Spurred on by a fine 2019 season in his debut Premiership season, Jalai is currently training under the supervision of former DeMbare right-back David Kutyauripo.

The pint-sized Zimbabwe youth international has also been juggling personal training and observing Ramadan.

“So far everything has gone on well. No complications because Ramadan is something I have grown used to.

“I was born into this religion and all the things I achieve career-wise I owe to Allah.

“I am fasting for 12 hours, from 5am to 6pm. I also have to train in the morning between 7am and 9am every day. It is good that I am working with Kutyauripo, who is helping me a lot to prepare for the delayed season. He played the same position I am playing now, so that is an added advantage,” Jalal said.

“It is nice having someone like Kutyauripo helping me improve my game,” Jalai said.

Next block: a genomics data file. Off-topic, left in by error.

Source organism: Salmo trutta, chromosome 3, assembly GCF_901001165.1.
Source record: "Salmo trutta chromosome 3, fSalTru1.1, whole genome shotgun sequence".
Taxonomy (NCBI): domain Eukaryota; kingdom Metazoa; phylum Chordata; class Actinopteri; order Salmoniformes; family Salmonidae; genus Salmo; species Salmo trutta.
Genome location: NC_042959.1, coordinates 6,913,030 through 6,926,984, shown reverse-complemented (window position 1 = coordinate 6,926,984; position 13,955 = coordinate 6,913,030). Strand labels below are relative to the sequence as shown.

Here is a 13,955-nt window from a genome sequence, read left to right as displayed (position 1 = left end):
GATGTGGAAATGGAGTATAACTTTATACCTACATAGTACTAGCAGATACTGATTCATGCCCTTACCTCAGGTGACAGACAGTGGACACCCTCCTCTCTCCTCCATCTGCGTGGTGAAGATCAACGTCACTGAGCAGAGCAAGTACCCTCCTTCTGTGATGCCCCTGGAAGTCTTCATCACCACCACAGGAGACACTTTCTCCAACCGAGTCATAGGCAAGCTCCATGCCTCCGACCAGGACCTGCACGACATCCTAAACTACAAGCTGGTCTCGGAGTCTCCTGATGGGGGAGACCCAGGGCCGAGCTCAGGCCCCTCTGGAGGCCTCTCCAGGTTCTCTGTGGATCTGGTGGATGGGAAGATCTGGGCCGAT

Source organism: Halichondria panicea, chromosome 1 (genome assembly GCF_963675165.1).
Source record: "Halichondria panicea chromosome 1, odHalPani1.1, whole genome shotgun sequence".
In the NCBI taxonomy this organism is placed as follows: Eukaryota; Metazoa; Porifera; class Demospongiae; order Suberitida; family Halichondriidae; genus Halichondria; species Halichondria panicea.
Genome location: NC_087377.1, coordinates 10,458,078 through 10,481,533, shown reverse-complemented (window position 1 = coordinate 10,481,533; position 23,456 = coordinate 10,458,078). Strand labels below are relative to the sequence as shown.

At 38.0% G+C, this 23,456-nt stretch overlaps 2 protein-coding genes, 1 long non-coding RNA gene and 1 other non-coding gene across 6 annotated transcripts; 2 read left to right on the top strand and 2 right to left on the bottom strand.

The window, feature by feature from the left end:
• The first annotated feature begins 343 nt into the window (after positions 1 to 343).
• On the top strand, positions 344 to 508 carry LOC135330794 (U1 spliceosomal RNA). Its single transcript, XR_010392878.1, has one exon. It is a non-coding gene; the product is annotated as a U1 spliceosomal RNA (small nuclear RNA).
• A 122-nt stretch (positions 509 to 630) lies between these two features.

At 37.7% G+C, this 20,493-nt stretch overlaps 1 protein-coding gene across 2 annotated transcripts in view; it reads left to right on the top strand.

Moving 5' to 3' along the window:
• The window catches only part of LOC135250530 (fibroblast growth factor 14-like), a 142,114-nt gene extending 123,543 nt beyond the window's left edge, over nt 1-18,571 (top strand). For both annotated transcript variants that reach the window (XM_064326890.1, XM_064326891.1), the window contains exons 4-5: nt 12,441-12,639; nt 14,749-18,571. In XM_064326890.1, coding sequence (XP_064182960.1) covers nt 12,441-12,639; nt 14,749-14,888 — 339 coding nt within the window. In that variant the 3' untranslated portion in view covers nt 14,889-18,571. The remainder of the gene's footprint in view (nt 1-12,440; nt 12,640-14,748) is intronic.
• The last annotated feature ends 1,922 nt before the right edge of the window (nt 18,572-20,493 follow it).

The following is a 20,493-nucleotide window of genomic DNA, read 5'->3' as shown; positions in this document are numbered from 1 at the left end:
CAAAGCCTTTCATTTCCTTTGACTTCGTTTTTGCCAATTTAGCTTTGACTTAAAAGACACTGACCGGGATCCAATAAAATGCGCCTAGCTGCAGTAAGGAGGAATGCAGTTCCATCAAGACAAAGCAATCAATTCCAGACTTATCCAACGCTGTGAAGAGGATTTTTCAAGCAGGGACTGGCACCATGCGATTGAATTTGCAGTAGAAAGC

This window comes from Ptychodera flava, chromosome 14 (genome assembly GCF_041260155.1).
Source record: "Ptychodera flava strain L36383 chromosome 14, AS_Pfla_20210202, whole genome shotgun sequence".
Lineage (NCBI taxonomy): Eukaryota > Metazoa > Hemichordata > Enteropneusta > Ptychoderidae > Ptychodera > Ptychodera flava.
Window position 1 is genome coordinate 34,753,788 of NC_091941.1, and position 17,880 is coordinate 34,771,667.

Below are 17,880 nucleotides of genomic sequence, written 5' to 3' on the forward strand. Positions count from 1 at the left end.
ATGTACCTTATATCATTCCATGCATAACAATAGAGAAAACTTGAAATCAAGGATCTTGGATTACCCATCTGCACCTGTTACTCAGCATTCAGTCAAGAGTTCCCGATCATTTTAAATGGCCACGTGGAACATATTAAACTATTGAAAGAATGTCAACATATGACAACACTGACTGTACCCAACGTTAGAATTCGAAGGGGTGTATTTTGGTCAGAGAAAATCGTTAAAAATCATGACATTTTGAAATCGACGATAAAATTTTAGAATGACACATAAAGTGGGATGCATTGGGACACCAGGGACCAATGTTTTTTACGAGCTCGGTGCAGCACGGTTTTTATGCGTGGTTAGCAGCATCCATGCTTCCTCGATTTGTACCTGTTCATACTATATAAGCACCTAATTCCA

For Songani, who joined FC Platinum from Danish side Sonderjyske at the beginning of the year, Ramadan has always been a tough month but “there is nothing we can do because it is our religion”.

“This is the month when we present all our challenges to Allah, so we to have to be vigilant,” says the midfielder.

Songani announced his return to the domestic scene with a bang, scoring a double in FC Platinum’s 2-0 victory over Highlanders in the Castle Challenge Cup at Barbourfields on March 14.

“Fasting and training can be difficult sometimes but with this Covid-19 football break, it’s a little bit better.